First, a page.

June 30, 2011

St. Freddie and St. Fannie

Brad DeLong and other commentators seem to have an unnecessary need to prove that Fannie and Freddie's hands were clean with respect to the credit crisis.  The Republican narrative about the mortgage crisis originating with government forcing lenders to loan to unqualified minorities is indeed a bunch of nonsense; the volume of those programs never amounted to anything and subprime borrowers had no particular racial skew.  However, Freddie and Fannie played a significant role in the mortgage crisis because they enabled the market bubble to grow so big.

Fannie and Freddie are $5 trillion dollars worth of the mortgage market.  Their "implicit government guarantee" allowed them to operate at 200:1 leverage ratios, which blew up when not only their subprime portfolio did, but also when their conforming mortgages delinquency skyrocketed.  Fannie and Freddie bought hundreds of billions  worth of subprime and Alt-A-backed securities, which made them a big part of the market for Wall Street to sell their CDO sausages to.

Now, to their credit, the GSEs never touched the most egregious loans like no-docs, "liar loans", and the like that raged at the top of the bubble.  That stuff was the true toxic waste.  But the fact is, the GSEs are in conservatorship right now, pushing losses of tens of billions of dollars a quarter onto the taxpayer, because they took on too much risk with too little capital buffers.  That is what caused this crisis, and Fannie and Freddie definitely contributed to the problem.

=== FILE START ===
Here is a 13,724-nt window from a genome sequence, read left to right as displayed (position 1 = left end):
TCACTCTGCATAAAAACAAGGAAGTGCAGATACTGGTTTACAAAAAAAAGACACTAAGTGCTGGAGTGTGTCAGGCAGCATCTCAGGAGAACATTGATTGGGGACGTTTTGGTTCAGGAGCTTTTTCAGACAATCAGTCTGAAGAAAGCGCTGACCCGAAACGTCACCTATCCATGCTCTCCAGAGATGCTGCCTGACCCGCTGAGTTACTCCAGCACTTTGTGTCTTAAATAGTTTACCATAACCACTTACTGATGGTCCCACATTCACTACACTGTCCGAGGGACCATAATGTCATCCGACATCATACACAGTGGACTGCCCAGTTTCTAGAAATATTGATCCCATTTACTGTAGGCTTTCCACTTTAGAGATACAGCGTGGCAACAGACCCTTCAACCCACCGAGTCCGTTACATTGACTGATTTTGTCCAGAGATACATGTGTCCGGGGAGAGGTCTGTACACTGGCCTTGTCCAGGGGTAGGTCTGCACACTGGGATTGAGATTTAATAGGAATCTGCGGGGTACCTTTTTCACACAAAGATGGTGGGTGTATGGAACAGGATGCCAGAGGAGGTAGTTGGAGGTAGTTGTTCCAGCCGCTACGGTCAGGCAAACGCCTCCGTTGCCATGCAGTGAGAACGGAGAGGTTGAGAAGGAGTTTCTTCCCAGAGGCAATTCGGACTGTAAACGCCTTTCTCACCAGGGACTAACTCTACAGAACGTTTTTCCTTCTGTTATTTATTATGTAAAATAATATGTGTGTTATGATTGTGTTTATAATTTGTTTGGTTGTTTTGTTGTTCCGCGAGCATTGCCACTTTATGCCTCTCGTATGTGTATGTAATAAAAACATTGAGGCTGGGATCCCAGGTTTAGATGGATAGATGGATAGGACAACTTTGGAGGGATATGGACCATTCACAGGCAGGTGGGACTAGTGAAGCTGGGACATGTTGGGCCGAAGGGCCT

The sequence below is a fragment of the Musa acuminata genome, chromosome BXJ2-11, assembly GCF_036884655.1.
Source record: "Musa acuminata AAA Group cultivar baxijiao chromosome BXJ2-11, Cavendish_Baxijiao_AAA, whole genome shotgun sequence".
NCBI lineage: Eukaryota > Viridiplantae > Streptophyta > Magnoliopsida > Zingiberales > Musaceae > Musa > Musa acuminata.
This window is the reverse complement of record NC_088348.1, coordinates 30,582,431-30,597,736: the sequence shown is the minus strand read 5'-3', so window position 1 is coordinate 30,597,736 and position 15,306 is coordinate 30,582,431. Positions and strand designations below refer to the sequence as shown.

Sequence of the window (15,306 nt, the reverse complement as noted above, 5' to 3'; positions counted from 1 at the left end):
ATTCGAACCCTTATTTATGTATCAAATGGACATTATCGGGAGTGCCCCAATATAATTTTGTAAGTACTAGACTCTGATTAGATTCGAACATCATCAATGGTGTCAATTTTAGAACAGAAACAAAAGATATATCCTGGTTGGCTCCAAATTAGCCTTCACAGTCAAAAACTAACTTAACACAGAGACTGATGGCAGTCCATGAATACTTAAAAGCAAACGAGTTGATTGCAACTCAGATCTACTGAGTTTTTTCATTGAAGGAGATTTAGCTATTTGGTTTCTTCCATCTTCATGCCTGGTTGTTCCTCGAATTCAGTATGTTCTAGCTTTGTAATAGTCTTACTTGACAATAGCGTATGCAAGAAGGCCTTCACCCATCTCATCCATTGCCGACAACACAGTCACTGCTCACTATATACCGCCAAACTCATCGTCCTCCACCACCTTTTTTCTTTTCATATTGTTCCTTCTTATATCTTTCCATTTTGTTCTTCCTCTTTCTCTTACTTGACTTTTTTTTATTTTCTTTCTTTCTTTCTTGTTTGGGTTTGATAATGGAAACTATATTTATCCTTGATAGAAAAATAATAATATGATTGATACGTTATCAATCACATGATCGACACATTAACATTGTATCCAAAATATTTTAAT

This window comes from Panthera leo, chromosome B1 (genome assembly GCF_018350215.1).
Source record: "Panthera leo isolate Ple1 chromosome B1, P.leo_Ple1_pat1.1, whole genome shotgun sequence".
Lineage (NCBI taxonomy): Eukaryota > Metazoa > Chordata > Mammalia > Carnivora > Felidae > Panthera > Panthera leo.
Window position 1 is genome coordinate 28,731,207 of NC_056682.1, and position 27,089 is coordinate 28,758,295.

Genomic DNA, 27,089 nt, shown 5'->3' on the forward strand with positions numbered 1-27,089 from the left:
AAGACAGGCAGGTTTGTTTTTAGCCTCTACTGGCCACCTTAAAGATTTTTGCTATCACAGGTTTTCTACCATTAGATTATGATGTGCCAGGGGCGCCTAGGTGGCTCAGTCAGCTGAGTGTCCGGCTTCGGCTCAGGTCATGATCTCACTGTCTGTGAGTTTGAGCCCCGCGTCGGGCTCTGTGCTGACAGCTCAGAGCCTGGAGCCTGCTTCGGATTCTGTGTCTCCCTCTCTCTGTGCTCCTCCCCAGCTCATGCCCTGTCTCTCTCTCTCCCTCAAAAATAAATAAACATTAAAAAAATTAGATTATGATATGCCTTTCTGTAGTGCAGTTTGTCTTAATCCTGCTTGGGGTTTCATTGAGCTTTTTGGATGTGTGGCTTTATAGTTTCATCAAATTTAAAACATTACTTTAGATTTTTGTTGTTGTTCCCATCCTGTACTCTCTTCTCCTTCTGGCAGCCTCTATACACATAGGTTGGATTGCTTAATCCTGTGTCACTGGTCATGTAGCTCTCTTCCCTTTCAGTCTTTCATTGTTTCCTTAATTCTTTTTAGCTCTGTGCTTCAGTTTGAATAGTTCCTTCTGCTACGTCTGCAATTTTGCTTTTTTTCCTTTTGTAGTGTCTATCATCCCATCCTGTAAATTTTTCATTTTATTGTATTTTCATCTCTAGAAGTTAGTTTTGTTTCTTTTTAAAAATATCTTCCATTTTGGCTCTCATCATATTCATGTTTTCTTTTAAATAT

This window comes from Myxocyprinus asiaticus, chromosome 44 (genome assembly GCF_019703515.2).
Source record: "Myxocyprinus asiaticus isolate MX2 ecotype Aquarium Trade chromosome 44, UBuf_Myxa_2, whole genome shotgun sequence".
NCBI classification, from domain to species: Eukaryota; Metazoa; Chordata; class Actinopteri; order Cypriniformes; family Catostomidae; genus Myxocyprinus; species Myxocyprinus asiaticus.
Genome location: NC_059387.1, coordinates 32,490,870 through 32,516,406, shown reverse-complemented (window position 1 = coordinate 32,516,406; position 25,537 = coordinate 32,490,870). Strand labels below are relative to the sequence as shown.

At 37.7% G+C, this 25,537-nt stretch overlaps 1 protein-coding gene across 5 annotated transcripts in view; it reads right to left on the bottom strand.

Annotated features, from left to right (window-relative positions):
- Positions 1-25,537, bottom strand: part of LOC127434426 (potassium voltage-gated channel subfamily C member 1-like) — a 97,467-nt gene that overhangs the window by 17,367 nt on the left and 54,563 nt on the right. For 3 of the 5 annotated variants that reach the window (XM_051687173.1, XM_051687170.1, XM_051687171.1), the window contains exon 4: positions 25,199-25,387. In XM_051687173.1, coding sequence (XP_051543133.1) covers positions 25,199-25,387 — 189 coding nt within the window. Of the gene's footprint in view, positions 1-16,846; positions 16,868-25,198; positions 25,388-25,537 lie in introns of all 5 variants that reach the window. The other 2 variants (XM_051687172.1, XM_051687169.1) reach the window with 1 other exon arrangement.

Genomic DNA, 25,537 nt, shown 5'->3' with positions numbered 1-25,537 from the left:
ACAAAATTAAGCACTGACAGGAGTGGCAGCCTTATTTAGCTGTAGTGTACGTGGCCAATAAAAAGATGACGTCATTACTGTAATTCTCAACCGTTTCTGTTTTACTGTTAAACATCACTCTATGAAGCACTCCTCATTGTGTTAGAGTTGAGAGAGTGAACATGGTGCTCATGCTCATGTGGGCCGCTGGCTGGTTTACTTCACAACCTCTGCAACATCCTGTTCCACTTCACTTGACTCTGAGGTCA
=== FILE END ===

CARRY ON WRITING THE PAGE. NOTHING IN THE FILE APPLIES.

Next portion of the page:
1. Don't be silly.

    Freddie and Fannie were bad actors--like the S&Ls of the late 1980s. But the bad actions of the S&Ls of the late 1980s did not bring down the entire economy: the federal government guaranteed their losses, and the panic stopped, and there was no deep recession.

    If Freddie and Fannie had been the only or even the major bad actors in the 2000s, we would not have 9.1% unemployment right now. We would have--as we do--a bill to the taxpayers that will probably amount to $300 billion when all is done, but the economy would be burbling along at its normal 5% unemployment or so.

    Brad DeLong

  2. I'm not going to quibble about how "major" the contributions of Fannie and Freddie were, other than to reiterate that they (by design) pumped $5T of subsidized liquidity into the mortgage market, including at least $800B into subprime and Alt-A, using the implied government guarantee to take risks that the market and regulators would otherwise have punished them for.

    There is an in-between conclusion here that neither exclusively blames nor exonerates the GSE's role in the lingering "balance sheet recession".


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